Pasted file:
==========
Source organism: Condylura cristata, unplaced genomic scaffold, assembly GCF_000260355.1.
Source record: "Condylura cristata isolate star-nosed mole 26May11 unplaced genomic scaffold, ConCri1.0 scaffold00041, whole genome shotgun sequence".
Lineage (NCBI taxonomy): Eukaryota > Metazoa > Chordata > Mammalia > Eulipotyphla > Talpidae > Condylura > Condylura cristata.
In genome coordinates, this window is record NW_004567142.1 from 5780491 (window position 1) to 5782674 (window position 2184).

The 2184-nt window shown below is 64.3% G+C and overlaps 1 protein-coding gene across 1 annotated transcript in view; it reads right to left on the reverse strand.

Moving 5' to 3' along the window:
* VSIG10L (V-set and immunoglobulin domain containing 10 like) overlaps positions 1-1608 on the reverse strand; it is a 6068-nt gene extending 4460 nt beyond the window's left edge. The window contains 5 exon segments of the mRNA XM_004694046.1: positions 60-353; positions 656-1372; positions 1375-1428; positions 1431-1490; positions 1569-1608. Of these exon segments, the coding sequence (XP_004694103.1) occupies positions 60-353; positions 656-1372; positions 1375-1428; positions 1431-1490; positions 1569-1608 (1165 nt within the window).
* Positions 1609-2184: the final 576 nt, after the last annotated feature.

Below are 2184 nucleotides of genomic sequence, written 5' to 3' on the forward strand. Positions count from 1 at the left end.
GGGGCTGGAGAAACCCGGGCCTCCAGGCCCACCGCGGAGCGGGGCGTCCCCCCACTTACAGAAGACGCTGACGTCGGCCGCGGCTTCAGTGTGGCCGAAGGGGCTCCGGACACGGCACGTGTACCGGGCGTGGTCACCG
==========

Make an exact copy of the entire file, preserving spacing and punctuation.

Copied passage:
Source organism: Condylura cristata, unplaced genomic scaffold, assembly GCF_000260355.1.
Source record: "Condylura cristata isolate star-nosed mole 26May11 unplaced genomic scaffold, ConCri1.0 scaffold00041, whole genome shotgun sequence".
Lineage (NCBI taxonomy): Eukaryota > Metazoa > Chordata > Mammalia > Eulipotyphla > Talpidae > Condylura > Condylura cristata.
In genome coordinates, this window is record NW_004567142.1 from 5780491 (window position 1) to 5782674 (window position 2184).

The 2184-nt window shown below is 64.3% G+C and overlaps 1 protein-coding gene across 1 annotated transcript in view; it reads right to left on the reverse strand.

Moving 5' to 3' along the window:
* VSIG10L (V-set and immunoglobulin domain containing 10 like) overlaps positions 1-1608 on the reverse strand; it is a 6068-nt gene extending 4460 nt beyond the window's left edge. The window contains 5 exon segments of the mRNA XM_004694046.1: positions 60-353; positions 656-1372; positions 1375-1428; positions 1431-1490; positions 1569-1608. Of these exon segments, the coding sequence (XP_004694103.1) occupies positions 60-353; positions 656-1372; positions 1375-1428; positions 1431-1490; positions 1569-1608 (1165 nt within the window).
* Positions 1609-2184: the final 576 nt, after the last annotated feature.

Below are 2184 nucleotides of genomic sequence, written 5' to 3' on the forward strand. Positions count from 1 at the left end.
GGGGCTGGAGAAACCCGGGCCTCCAGGCCCACCGCGGAGCGGGGCGTCCCCCCACTTACAGAAGACGCTGACGTCGGCCGCGGCTTCAGTGTGGCCGAAGGGGCTCCGGACACGGCACGTGTACCGGGCGTGGTCACCG